What's the Latest Development?
Homeownership has long been thought of as a cornerstone of the American Dream, that route to happiness in a country of limitless upward mobility. But as psychologists continue to investigate the component parts of wellbeing, it seems that spending money on large possessions is not one of them. "A 2011 study of about 600 women in Ohio found that homeowners weren't any happier than renters. ... Indeed, homeowners spent less time on leisure activities with friends and reported that they derived some pain from homeownership. ... [F]inancial experts say that people who make the leap from renting to buying can be caught off guard by the nuts and bolts."
What's the Big Idea?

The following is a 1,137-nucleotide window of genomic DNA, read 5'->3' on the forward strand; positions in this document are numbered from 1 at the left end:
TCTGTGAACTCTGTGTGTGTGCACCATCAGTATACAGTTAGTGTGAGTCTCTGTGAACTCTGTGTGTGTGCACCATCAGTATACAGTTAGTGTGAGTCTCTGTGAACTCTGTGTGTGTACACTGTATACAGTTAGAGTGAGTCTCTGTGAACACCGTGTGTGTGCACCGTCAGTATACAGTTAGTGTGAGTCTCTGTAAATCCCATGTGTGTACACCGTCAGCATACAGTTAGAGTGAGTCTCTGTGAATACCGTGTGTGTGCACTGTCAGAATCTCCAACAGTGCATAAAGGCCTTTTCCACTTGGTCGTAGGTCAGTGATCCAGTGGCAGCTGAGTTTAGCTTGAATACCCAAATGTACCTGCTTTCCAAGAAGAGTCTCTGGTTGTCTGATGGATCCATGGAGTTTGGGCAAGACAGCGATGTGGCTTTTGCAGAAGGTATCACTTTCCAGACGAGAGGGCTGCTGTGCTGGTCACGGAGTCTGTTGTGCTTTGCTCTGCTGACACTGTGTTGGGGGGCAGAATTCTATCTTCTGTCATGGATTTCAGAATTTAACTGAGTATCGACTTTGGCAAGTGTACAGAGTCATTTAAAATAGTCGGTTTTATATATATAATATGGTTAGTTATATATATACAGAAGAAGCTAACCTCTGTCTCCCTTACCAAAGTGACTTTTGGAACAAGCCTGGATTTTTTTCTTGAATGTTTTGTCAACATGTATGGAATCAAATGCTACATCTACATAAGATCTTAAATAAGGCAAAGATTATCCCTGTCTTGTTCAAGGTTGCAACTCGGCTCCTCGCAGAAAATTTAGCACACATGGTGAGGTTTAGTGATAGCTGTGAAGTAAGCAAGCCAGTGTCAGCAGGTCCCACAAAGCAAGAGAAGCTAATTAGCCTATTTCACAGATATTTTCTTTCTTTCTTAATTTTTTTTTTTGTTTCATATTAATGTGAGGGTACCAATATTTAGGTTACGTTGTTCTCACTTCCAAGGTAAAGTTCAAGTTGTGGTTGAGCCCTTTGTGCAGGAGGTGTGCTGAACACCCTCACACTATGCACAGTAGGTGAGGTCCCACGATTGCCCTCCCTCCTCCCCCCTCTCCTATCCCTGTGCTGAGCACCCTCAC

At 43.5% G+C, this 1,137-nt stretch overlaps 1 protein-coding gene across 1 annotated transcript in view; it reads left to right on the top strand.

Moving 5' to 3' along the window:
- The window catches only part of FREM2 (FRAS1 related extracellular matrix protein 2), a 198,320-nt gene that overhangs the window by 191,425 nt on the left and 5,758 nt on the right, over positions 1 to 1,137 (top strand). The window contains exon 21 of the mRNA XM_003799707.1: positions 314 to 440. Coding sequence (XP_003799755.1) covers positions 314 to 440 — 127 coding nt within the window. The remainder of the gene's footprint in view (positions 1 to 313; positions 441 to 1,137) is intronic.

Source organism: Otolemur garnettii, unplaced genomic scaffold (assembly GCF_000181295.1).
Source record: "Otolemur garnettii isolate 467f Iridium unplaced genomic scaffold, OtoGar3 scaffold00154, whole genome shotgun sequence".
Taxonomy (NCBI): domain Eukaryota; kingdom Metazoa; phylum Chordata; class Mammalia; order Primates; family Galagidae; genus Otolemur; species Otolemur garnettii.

Elizabeth Dunn, an associate professor of psychology at the University of British Columbia who studies consumerism and happiness, works to debunk people's ingrained notions of happiness. "What matters for our happiness," Dr. Dunn said, "is what we do in the minutes and hours of our day." When shopping for a home, she recommends asking yourself, "How will this purchase change the way I spend my time next Tuesday?" A separate phenomenon known to psychologists as hedonic adaptation describes the diminishing returns of a new object or experience, in terms of the happiness we derive from it, due to our ability to adapt to our present psychological circumstances.
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